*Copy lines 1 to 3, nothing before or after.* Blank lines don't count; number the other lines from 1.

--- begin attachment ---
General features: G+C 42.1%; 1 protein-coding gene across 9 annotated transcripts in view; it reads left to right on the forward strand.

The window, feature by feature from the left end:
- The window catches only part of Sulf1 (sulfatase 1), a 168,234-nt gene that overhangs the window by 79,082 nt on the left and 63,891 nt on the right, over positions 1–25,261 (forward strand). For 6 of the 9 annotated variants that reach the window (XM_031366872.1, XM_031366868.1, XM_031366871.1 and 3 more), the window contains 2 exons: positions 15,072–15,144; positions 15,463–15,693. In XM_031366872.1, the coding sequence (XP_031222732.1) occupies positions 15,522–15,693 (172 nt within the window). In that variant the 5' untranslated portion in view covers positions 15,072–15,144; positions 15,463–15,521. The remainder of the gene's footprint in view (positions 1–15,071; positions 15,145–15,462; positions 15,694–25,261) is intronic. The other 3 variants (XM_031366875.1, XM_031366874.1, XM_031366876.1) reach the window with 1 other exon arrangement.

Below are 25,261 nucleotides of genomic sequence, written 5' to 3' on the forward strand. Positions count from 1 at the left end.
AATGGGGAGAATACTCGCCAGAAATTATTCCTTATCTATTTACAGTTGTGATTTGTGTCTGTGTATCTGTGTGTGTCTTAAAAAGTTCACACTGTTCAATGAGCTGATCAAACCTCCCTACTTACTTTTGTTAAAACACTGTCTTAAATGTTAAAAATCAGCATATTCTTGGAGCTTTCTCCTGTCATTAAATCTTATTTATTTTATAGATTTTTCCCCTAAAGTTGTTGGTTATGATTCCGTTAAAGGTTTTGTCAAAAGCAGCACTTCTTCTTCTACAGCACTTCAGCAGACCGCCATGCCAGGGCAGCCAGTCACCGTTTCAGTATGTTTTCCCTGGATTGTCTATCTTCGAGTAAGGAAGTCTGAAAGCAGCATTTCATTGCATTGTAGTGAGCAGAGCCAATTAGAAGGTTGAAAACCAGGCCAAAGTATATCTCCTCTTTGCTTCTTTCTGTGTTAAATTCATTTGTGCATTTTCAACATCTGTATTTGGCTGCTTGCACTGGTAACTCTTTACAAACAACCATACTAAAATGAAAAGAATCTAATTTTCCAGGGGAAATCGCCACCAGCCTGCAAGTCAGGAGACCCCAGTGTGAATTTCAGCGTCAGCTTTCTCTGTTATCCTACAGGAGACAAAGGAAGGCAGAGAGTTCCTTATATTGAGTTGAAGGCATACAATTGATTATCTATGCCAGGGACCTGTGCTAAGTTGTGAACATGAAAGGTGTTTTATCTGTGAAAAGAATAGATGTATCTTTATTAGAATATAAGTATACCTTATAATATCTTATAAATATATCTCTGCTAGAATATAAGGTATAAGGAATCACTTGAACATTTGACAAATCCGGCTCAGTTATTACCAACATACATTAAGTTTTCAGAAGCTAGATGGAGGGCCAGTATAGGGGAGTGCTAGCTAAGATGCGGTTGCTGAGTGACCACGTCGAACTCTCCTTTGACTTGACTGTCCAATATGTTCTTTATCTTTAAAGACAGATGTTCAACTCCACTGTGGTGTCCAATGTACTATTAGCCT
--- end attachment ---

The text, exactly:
General features: G+C 42.1%; 1 protein-coding gene across 9 annotated transcripts in view; it reads left to right on the forward strand.

The window, feature by feature from the left end:
- The window catches only part of Sulf1 (sulfatase 1), a 168,234-nt gene that overhangs the window by 79,082 nt on the left and 63,891 nt on the right, over positions 1–25,261 (forward strand). For 6 of the 9 annotated variants that reach the window (XM_031366872.1, XM_031366868.1, XM_031366871.1 and 3 more), the window contains 2 exons: positions 15,072–15,144; positions 15,463–15,693. In XM_031366872.1, the coding sequence (XP_031222732.1) occupies positions 15,522–15,693 (172 nt within the window). In that variant the 5' untranslated portion in view covers positions 15,072–15,144; positions 15,463–15,521. The remainder of the gene's footprint in view (positions 1–15,071; positions 15,145–15,462; positions 15,694–25,261) is intronic. The other 3 variants (XM_031366875.1, XM_031366874.1, XM_031366876.1) reach the window with 1 other exon arrangement.